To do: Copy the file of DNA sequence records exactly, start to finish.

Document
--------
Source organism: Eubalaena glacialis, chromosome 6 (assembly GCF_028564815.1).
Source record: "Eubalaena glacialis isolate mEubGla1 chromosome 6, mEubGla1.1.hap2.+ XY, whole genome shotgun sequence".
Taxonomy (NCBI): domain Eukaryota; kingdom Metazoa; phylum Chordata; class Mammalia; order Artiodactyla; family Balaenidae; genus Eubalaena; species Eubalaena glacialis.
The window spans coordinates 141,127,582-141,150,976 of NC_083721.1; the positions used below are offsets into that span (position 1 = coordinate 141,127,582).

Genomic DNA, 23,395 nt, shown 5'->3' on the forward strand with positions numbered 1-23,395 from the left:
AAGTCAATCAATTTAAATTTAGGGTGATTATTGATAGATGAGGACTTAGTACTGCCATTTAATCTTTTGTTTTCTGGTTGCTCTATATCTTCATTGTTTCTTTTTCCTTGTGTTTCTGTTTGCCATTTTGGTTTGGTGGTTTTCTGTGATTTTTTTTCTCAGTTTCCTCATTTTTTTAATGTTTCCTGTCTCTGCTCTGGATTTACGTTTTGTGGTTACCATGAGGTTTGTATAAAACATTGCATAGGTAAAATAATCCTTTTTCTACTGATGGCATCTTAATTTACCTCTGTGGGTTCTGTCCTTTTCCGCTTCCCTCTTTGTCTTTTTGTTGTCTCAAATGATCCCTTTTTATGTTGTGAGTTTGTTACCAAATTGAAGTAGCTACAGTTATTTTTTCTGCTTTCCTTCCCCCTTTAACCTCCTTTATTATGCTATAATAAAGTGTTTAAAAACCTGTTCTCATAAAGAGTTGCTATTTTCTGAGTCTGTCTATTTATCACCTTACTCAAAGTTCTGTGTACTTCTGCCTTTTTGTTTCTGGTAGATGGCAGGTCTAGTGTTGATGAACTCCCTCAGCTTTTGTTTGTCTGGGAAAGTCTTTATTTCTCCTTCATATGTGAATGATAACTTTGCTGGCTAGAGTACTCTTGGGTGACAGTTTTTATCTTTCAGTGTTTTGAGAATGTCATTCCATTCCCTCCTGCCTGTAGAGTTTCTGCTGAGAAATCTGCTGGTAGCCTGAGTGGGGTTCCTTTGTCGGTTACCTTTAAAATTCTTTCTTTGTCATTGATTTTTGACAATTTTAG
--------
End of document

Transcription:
Source organism: Eubalaena glacialis, chromosome 6 (assembly GCF_028564815.1).
Source record: "Eubalaena glacialis isolate mEubGla1 chromosome 6, mEubGla1.1.hap2.+ XY, whole genome shotgun sequence".
Taxonomy (NCBI): domain Eukaryota; kingdom Metazoa; phylum Chordata; class Mammalia; order Artiodactyla; family Balaenidae; genus Eubalaena; species Eubalaena glacialis.
The window spans coordinates 141,127,582-141,150,976 of NC_083721.1; the positions used below are offsets into that span (position 1 = coordinate 141,127,582).

Genomic DNA, 23,395 nt, shown 5'->3' on the forward strand with positions numbered 1-23,395 from the left:
AAGTCAATCAATTTAAATTTAGGGTGATTATTGATAGATGAGGACTTAGTACTGCCATTTAATCTTTTGTTTTCTGGTTGCTCTATATCTTCATTGTTTCTTTTTCCTTGTGTTTCTGTTTGCCATTTTGGTTTGGTGGTTTTCTGTGATTTTTTTTCTCAGTTTCCTCATTTTTTTAATGTTTCCTGTCTCTGCTCTGGATTTACGTTTTGTGGTTACCATGAGGTTTGTATAAAACATTGCATAGGTAAAATAATCCTTTTTCTACTGATGGCATCTTAATTTACCTCTGTGGGTTCTGTCCTTTTCCGCTTCCCTCTTTGTCTTTTTGTTGTCTCAAATGATCCCTTTTTATGTTGTGAGTTTGTTACCAAATTGAAGTAGCTACAGTTATTTTTTCTGCTTTCCTTCCCCCTTTAACCTCCTTTATTATGCTATAATAAAGTGTTTAAAAACCTGTTCTCATAAAGAGTTGCTATTTTCTGAGTCTGTCTATTTATCACCTTACTCAAAGTTCTGTGTACTTCTGCCTTTTTGTTTCTGGTAGATGGCAGGTCTAGTGTTGATGAACTCCCTCAGCTTTTGTTTGTCTGGGAAAGTCTTTATTTCTCCTTCATATGTGAATGATAACTTTGCTGGCTAGAGTACTCTTGGGTGACAGTTTTTATCTTTCAGTGTTTTGAGAATGTCATTCCATTCCCTCCTGCCTGTAGAGTTTCTGCTGAGAAATCTGCTGGTAGCCTGAGTGGGGTTCCTTTGTCGGTTACCTTTAAAATTCTTTCTTTGTCATTGATTTTTGACAATTTTAG